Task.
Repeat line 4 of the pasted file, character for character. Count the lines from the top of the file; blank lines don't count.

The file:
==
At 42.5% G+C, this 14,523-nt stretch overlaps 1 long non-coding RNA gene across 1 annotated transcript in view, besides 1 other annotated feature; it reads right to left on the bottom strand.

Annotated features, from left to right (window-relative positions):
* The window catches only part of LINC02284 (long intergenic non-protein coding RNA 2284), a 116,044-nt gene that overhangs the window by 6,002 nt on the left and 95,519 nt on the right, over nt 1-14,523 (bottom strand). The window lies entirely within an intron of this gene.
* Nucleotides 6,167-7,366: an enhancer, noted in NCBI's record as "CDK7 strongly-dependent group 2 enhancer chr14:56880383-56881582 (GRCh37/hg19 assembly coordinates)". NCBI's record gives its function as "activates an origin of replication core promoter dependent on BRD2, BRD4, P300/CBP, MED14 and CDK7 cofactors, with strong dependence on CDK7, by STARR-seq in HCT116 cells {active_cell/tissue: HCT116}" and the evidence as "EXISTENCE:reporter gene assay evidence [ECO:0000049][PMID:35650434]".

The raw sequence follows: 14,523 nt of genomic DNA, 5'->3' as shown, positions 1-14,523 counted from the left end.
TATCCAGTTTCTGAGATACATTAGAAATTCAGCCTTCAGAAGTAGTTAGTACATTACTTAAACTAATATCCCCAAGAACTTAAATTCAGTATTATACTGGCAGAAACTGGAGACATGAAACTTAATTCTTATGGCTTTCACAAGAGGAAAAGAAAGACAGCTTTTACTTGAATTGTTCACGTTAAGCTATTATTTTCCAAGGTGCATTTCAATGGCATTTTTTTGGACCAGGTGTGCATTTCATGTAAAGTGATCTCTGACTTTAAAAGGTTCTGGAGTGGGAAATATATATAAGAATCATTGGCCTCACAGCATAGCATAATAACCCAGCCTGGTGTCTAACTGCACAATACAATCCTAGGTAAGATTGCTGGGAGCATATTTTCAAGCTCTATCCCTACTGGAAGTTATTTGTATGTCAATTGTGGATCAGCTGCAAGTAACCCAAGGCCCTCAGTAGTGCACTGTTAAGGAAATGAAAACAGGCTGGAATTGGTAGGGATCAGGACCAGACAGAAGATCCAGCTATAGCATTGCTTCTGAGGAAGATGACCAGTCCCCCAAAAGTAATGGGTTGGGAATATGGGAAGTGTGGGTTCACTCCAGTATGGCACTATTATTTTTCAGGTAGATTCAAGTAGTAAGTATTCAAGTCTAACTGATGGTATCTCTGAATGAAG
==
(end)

* Nucleotides 6,167-7,366: an enhancer, noted in NCBI's record as "CDK7 strongly-dependent group 2 enhancer chr14:56880383-56881582 (GRCh37/hg19 assembly coordinates)". NCBI's record gives its function as "activates an origin of replication core promoter dependent on BRD2, BRD4, P300/CBP, MED14 and CDK7 cofactors, with strong dependence on CDK7, by STARR-seq in HCT116 cells {active_cell/tissue: HCT116}" and the evidence as "EXISTENCE:reporter gene assay evidence [ECO:0000049][PMID:35650434]".